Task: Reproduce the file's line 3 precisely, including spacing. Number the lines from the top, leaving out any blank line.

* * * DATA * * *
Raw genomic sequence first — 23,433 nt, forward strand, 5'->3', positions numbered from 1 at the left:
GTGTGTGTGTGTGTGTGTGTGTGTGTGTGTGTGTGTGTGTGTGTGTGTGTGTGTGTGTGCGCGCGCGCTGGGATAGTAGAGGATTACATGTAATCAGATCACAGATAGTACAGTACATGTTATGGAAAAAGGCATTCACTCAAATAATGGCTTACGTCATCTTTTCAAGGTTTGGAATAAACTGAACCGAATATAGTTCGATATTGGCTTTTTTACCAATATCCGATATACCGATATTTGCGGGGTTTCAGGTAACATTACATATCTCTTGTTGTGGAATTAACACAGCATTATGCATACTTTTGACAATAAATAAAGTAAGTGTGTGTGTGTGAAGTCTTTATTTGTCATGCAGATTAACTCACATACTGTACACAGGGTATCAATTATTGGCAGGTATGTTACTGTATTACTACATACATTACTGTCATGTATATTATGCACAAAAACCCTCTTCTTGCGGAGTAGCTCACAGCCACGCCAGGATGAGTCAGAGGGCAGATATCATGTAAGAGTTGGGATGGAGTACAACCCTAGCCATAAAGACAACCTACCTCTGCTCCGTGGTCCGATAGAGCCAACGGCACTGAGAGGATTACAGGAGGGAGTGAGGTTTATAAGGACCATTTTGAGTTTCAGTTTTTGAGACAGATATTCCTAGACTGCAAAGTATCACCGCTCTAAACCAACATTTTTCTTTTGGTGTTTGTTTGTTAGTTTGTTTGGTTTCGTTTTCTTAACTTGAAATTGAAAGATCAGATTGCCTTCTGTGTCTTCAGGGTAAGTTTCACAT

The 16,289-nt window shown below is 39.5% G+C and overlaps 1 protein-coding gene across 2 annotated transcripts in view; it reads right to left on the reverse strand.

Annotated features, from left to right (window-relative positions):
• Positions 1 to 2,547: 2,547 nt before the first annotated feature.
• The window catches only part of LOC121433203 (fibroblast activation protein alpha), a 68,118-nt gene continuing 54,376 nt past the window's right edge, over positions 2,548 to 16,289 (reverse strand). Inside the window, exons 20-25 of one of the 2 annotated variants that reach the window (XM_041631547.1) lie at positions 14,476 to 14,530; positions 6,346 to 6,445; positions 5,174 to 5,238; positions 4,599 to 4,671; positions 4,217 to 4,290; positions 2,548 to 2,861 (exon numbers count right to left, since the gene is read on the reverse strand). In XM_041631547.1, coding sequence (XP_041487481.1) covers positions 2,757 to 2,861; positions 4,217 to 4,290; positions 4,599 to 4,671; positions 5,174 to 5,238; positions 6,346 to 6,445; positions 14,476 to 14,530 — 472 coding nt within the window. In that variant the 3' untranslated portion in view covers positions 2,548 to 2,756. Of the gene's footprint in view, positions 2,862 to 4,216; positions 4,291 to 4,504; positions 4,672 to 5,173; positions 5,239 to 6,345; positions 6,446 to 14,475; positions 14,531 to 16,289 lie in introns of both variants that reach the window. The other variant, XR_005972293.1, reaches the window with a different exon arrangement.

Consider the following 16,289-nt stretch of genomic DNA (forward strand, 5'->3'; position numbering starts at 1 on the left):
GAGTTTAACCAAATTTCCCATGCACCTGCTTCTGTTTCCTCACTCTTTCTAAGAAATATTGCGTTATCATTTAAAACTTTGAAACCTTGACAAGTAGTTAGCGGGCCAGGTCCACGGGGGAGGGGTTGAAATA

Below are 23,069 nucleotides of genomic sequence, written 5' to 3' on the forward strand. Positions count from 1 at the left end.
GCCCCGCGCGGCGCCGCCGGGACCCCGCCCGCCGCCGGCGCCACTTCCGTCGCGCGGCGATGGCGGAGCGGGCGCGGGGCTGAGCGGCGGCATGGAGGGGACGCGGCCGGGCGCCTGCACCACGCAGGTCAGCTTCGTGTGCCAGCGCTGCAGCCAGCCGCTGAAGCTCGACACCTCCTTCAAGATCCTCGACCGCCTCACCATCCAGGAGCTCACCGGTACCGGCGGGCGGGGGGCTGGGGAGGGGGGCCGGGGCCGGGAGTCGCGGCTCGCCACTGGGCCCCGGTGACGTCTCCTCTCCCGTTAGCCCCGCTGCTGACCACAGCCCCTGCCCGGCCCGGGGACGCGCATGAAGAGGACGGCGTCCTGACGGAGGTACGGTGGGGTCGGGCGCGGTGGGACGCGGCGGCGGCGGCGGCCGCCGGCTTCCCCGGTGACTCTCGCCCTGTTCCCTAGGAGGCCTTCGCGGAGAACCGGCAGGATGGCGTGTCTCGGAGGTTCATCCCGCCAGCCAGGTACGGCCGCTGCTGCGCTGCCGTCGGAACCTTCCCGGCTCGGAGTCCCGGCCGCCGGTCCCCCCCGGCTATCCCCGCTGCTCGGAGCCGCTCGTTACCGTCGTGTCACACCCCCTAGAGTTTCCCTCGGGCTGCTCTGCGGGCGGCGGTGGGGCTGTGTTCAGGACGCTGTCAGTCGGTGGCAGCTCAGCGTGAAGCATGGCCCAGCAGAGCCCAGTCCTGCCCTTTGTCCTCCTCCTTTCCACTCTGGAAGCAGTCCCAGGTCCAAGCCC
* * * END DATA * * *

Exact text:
The 16,289-nt window shown below is 39.5% G+C and overlaps 1 protein-coding gene across 2 annotated transcripts in view; it reads right to left on the reverse strand.